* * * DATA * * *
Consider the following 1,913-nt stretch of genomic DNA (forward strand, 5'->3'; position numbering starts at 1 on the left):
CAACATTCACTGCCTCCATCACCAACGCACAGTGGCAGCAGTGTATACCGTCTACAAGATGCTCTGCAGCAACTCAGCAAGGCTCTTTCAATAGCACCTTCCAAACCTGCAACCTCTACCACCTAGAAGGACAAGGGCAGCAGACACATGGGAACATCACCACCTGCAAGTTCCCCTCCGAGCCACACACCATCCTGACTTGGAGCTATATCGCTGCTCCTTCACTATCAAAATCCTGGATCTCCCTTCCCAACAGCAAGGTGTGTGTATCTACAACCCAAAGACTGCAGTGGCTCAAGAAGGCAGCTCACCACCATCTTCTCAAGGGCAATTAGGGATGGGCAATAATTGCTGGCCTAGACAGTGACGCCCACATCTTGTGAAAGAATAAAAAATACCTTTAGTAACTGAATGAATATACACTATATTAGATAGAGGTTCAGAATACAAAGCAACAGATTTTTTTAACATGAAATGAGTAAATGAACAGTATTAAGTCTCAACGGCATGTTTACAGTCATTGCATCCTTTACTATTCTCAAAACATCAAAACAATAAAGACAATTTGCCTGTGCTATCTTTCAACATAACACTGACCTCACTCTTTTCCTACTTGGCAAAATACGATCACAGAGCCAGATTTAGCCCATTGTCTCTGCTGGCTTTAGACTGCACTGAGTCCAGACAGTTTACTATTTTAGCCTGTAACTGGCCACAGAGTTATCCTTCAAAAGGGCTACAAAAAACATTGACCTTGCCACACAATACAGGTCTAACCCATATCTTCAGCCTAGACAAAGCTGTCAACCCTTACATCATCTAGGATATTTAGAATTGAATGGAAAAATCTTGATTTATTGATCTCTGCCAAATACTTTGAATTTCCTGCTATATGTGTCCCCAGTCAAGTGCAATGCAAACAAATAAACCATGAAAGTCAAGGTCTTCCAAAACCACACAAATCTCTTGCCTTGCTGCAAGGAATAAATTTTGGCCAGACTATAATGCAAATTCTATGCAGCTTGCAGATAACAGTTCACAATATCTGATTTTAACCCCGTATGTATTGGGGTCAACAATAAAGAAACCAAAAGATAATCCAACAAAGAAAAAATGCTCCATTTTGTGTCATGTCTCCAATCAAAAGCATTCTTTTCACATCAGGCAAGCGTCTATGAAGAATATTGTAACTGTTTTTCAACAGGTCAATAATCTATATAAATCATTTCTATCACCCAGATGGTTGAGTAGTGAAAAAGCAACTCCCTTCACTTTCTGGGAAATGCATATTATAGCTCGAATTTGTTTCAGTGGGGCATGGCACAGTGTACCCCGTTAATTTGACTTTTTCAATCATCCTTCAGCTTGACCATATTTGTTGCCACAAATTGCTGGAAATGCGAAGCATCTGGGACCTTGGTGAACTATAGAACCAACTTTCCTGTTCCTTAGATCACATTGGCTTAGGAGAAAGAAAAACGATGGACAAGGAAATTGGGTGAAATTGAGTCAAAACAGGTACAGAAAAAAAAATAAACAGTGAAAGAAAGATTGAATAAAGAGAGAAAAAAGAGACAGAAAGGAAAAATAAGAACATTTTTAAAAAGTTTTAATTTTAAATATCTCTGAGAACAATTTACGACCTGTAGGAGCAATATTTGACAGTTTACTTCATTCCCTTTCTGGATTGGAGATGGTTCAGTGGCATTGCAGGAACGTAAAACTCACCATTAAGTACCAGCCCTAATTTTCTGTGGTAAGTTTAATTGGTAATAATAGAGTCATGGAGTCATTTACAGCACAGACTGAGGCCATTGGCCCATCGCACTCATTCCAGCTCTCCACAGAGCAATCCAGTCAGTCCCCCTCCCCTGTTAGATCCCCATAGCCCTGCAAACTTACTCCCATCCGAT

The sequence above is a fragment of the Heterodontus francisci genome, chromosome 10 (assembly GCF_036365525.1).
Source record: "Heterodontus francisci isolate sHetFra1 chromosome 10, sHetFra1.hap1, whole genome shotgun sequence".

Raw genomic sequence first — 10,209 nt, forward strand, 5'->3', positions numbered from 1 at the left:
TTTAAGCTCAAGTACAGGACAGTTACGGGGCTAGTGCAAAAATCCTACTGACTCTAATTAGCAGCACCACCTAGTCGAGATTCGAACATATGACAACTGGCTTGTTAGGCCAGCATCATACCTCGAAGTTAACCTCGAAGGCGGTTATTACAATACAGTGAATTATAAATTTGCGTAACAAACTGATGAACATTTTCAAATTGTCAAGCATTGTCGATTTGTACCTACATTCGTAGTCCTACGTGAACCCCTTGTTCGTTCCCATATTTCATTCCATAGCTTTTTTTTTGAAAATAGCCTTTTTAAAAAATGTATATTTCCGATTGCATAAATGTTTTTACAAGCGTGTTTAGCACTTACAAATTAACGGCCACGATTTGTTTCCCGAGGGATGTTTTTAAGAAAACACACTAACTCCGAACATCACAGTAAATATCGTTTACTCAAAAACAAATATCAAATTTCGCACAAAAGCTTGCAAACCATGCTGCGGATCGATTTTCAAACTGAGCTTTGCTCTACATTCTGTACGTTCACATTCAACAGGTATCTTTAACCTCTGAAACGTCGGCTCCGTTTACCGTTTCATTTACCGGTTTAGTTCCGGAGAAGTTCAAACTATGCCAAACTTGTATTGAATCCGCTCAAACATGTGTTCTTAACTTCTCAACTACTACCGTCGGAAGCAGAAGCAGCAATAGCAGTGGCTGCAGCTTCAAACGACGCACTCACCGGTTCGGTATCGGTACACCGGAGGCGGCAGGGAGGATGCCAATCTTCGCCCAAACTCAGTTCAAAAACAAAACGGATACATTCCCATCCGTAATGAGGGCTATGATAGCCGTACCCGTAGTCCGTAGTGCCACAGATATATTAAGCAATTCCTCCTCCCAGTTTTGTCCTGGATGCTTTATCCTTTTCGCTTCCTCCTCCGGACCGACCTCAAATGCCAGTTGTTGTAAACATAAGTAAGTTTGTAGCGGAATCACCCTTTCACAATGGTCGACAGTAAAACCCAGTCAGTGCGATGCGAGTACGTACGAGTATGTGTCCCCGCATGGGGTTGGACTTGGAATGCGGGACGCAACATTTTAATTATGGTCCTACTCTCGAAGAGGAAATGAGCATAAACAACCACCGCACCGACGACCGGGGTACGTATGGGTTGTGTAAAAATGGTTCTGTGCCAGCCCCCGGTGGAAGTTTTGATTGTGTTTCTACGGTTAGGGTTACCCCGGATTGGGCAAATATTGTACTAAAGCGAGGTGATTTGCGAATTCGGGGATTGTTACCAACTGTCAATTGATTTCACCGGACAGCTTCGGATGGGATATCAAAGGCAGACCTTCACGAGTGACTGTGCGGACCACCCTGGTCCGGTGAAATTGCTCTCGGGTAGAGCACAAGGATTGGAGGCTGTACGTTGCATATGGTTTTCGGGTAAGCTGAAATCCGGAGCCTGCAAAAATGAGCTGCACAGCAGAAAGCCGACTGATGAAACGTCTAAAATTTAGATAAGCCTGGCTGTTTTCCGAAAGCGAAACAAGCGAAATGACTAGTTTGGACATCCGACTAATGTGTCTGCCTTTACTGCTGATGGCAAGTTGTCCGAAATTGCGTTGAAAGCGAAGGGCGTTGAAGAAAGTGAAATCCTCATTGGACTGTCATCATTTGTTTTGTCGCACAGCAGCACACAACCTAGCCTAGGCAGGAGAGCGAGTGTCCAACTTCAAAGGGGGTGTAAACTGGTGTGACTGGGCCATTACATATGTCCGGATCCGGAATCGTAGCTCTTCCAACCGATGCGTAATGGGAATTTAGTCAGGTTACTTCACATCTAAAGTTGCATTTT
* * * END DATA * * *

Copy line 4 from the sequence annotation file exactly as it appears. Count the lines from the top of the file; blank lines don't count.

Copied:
Source record: "Heterodontus francisci isolate sHetFra1 chromosome 10, sHetFra1.hap1, whole genome shotgun sequence".